This article originally appeared at http://www.modernhealthcare.com/article/20160130/MAGAZINE/301309981 on Jan. 30, 2016.
By Adam Rubenfire | January 30, 2016
Hospital systems that have acquired physician practices and outpatient treatment centers are wrestling with how to integrate them into their existing supply-chain distribution system. The goal is to extend the low prices achieved through bulk purchasing to these geographically dispersed facilities.
In some cases, that's led supply-chain officials to serve their expanded network's need for drugs, vaccines, tests and other supplies from their own warehouses. They are saving money by buying in bulk and creating, in effect, a van-based distribution system to replace the services offered by distributors such as Henry Schein Inc. or McKesson Corp., which specialize in shipping to physician offices and other non-acute locations.
But others have chosen to outsource distribution. That often means their newly acquired facilities continue their long-standing relationships with existing distributors, who for years have specialized in serving the geographically dispersed physician and ambulatory surgical center market. But sometimes they forge new relationships to capitalize on growing competition in distribution, which can even come from combined manufacturer-distributors such as Medline Industries or Cardinal Health.
Either way, supply-chain officials are under pressure to quickly integrate purchasing and delivery for their newly acquired ambulatory-care facilities. They need to leverage their size and purchasing power to lower supply costs for the newly acquired physician offices and ambulatory surgical centers, which can help make the acquisitions pay off more quickly.
And they need to help demonstrate the benefits of system ownership to the formerly independent practices. Centralized purchasing and distribution can contribute to that effort by freeing physicians from mundane supply-chain tasks and allowing them to focus on what they do best.
Systems should “manage as much of the supply chain as possible (and) take the end user out of that supply-chain role,” said James Spann, global leader of the supply-chain practice and logistics practice at Simpler Consulting, a part of Ann Arbor, Mich.-based Truven Health Analytics. They should let physicians “get back to taking care of patients.”
There's been significant growth in hospital system spending on supplies from medical-surgical distributors for their non-acute-care facilities since 2014, said David Hargraves, vice president of strategic sourcing for Charlotte, N.C.-based Premier. Alternate sites were up 165% in 2015 and physician practices were up 536%. However, those orders still account for a fraction of supply spend. Acute-care spending remains 12 to 13 times higher than the rest of the continuum.
Still, technology is allowing health systems to see they can lower costs at their ambulatory settings by taking pricing out of local hands. “In the past if you were independent ... you made your product selection and you counted on (the distributor) to make sure you had good pricing,” Hargraves said. Now, purchasing “is done at the system level at a lower price point and the distributor is being paid for services they provide.”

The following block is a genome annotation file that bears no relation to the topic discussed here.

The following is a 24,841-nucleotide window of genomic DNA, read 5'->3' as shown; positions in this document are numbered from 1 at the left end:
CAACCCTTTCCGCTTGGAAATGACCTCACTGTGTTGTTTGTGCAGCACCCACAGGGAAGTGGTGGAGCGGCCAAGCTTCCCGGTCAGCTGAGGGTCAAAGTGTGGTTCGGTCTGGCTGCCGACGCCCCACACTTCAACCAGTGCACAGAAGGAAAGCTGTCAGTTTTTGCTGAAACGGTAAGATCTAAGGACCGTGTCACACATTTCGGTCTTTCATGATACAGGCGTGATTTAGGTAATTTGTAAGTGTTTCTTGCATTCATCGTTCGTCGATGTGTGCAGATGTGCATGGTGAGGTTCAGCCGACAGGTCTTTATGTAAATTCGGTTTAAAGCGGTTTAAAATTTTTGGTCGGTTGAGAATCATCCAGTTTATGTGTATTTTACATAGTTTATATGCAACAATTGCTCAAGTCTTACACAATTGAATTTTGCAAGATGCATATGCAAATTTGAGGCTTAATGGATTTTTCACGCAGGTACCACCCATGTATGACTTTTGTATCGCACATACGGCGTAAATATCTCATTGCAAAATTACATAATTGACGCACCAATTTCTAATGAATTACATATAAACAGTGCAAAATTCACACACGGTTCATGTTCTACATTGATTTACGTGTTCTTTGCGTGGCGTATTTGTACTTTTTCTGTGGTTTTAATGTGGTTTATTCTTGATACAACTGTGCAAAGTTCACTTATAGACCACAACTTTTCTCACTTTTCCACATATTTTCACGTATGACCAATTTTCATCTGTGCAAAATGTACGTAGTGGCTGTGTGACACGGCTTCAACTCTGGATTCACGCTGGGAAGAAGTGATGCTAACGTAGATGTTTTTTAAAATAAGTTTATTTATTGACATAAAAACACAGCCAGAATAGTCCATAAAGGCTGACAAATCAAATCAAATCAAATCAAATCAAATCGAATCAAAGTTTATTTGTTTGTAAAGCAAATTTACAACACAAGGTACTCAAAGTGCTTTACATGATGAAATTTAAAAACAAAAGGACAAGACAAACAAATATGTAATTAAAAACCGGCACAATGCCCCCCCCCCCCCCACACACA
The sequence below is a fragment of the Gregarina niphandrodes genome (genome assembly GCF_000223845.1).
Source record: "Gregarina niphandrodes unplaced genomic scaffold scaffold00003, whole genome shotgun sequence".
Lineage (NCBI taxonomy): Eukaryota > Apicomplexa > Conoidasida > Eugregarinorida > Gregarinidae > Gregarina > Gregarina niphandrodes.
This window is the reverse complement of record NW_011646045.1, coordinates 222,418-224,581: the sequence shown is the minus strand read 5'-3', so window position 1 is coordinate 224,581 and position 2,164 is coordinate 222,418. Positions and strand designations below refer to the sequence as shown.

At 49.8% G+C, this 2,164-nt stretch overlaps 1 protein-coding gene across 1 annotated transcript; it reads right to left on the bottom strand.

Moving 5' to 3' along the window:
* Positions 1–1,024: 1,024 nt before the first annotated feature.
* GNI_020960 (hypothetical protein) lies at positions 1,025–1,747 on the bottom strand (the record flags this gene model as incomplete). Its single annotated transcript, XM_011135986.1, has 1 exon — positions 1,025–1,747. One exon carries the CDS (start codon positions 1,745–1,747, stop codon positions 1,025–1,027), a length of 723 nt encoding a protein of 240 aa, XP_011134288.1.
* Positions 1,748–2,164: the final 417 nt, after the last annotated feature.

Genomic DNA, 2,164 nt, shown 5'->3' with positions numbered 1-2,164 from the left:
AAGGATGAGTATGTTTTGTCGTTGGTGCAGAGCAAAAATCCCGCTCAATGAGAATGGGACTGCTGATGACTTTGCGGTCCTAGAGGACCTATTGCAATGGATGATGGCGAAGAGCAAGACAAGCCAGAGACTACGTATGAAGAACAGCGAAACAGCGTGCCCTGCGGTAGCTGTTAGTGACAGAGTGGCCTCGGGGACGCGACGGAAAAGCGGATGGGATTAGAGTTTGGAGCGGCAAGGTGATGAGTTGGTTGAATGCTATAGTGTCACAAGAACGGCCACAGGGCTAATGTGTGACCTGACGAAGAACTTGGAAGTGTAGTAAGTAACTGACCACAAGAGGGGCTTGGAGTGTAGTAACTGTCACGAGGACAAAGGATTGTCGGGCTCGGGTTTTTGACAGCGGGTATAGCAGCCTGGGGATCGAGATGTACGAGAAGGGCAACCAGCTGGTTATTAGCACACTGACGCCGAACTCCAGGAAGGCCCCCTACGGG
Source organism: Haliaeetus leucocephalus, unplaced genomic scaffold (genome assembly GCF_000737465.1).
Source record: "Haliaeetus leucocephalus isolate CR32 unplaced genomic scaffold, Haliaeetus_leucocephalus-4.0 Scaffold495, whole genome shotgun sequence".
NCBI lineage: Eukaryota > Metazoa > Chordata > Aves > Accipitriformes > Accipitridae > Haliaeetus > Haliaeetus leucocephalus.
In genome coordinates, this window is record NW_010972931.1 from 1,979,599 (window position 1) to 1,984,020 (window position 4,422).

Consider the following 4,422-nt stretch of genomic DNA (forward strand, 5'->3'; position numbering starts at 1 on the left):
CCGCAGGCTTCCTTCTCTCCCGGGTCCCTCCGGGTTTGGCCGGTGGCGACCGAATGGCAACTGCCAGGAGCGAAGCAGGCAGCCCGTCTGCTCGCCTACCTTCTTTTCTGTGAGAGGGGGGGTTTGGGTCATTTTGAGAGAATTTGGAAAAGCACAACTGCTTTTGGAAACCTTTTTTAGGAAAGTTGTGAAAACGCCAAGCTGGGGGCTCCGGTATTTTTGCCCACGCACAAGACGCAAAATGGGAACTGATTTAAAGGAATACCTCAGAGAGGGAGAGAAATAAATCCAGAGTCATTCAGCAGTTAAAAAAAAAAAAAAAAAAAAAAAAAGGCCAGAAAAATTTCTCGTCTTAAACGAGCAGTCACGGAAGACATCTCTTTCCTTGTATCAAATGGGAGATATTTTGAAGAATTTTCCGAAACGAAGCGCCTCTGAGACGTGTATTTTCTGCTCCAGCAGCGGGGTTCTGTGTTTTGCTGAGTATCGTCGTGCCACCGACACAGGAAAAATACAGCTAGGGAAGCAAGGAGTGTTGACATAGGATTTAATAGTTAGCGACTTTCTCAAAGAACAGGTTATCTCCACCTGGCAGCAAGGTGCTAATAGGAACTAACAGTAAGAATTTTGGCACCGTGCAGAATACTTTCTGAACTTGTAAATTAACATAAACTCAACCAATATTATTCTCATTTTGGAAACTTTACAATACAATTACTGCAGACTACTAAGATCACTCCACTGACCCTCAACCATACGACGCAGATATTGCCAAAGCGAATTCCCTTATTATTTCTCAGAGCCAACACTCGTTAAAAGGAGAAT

Health systems that take the self-distribution route usually order items in bulk for their central warehouse. They break them down into smaller units and transport them directly to the point of care, whether that's within a hospital or at an outpatient location. This practice is used sparingly and varies widely among midsize to large health systems, experts say.
There are numerous roadblocks to creating a delivery service as not every system can afford the high upfront investment in labor, infrastructure, vehicles and warehouse space. Yet Akron, Ohio-based Summa Health System found that the move works well for its bottom line.
The system runs a centralized supply center that breaks down supplies for the system's five hospitals and a number of large outpatient centers. About six months ago, it began delivering supplies to physician offices along those routes, said Scott McCulloch, vice president of supply chain for Summa.
He estimated that the system will save about $50,000 annually by delivering to physician offices. It also improves quality by standardizing the products used by physicians across the system, McCulloch said.
However, Summa doesn't send its supply vans to roughly 20 locations that aren't along those routes. “You really need to look at the geography,” McCulloch said. “You don't want to have your drivers going on unnecessary routes to drop off supplies because it will end up costing you.”
It's not necessarily the size of the system that matters, said Scott Alexander, vice president of sourcing, innovation and marketing for ROi, the regional group purchasing and supply-chain organization owned by St. Louis-based Mercy. It could make sense for even a small health system to self-distribute, as long as its locations are within a tight geographical radius. Even with low gas prices, fuel is one of the biggest costs involved in self-distribution.